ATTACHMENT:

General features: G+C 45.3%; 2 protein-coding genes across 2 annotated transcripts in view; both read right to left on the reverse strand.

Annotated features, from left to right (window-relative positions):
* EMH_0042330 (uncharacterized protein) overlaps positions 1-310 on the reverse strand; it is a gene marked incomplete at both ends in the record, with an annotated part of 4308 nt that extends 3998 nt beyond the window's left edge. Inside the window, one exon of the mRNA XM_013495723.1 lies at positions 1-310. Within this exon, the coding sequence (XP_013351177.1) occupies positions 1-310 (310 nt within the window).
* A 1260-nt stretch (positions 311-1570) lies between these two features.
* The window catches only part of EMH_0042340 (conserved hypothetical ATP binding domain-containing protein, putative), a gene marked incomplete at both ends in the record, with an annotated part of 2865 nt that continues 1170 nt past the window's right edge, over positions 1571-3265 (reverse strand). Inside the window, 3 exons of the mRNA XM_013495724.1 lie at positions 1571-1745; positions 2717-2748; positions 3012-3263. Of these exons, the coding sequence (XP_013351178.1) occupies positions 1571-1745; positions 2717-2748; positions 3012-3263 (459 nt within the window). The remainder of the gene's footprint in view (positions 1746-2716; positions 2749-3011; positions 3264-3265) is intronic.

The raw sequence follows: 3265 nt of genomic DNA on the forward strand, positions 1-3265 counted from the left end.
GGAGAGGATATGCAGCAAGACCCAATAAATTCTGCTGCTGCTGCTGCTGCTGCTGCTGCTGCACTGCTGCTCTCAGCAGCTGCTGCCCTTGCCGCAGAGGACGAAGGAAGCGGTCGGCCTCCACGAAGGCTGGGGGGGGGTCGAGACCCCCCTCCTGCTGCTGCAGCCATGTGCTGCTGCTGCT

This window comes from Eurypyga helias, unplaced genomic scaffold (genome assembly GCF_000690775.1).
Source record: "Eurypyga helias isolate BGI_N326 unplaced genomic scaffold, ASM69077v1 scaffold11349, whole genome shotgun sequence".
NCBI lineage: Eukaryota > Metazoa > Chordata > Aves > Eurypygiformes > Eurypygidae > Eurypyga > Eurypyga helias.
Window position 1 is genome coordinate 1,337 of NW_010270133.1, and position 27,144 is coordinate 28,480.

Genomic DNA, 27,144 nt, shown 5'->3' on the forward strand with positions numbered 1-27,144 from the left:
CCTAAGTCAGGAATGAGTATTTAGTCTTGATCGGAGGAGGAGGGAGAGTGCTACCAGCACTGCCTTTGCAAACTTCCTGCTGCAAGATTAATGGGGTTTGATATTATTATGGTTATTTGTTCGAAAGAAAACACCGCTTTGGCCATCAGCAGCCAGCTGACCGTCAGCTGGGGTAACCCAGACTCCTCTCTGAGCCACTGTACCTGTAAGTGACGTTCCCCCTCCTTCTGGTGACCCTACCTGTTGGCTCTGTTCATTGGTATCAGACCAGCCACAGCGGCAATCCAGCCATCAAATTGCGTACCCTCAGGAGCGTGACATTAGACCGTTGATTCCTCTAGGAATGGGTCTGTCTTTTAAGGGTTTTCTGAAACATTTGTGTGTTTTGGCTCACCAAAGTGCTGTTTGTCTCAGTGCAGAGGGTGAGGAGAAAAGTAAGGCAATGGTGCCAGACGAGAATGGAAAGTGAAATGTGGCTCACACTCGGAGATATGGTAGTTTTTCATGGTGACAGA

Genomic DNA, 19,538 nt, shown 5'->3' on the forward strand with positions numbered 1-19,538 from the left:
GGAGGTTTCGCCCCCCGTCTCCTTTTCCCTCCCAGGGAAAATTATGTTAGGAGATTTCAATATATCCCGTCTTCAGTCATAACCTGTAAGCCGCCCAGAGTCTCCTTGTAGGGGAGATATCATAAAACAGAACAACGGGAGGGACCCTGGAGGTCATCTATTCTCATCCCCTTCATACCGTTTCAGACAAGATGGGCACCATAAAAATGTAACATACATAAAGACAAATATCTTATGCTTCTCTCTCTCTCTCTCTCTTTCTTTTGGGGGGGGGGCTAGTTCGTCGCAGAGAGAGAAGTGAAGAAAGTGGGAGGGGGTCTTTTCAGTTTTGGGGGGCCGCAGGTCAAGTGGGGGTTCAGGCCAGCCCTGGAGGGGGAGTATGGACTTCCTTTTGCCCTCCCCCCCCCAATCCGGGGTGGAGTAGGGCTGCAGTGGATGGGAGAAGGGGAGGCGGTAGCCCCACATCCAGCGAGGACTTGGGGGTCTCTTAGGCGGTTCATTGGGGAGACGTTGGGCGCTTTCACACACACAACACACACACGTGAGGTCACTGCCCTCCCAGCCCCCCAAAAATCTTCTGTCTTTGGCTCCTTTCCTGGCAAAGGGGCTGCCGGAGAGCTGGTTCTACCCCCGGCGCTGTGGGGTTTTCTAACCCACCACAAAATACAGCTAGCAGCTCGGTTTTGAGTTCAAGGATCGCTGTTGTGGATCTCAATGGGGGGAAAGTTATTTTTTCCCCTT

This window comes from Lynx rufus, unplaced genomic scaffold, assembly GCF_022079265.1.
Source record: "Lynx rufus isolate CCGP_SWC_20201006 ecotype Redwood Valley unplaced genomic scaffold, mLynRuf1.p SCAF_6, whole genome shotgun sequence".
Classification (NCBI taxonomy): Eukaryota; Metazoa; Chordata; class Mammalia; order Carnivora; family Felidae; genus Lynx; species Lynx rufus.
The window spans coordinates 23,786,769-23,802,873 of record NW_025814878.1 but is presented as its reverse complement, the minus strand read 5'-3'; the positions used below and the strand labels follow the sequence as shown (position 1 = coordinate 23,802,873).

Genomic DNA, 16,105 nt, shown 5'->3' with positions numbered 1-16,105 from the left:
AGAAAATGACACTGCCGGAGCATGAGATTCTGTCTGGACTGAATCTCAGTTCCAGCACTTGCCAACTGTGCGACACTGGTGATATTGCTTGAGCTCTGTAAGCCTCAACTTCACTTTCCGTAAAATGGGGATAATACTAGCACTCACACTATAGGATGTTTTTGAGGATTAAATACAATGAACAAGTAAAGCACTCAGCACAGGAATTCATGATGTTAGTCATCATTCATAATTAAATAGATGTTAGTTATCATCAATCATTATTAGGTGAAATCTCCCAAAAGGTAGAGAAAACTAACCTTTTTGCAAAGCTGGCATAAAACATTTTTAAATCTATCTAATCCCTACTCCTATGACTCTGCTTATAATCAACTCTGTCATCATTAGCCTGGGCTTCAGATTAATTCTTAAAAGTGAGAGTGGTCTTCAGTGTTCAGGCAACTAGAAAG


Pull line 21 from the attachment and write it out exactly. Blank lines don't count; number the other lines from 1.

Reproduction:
AGAAAATGACACTGCCGGAGCATGAGATTCTGTCTGGACTGAATCTCAGTTCCAGCACTTGCCAACTGTGCGACACTGGTGATATTGCTTGAGCTCTGTAAGCCTCAACTTCACTTTCCGTAAAATGGGGATAATACTAGCACTCACACTATAGGATGTTTTTGAGGATTAAATACAATGAACAAGTAAAGCACTCAGCACAGGAATTCATGATGTTAGTCATCATTCATAATTAAATAGATGTTAGTTATCATCAATCATTATTAGGTGAAATCTCCCAAAAGGTAGAGAAAACTAACCTTTTTGCAAAGCTGGCATAAAACATTTTTAAATCTATCTAATCCCTACTCCTATGACTCTGCTTATAATCAACTCTGTCATCATTAGCCTGGGCTTCAGATTAATTCTTAAAAGTGAGAGTGGTCTTCAGTGTTCAGGCAACTAGAAAG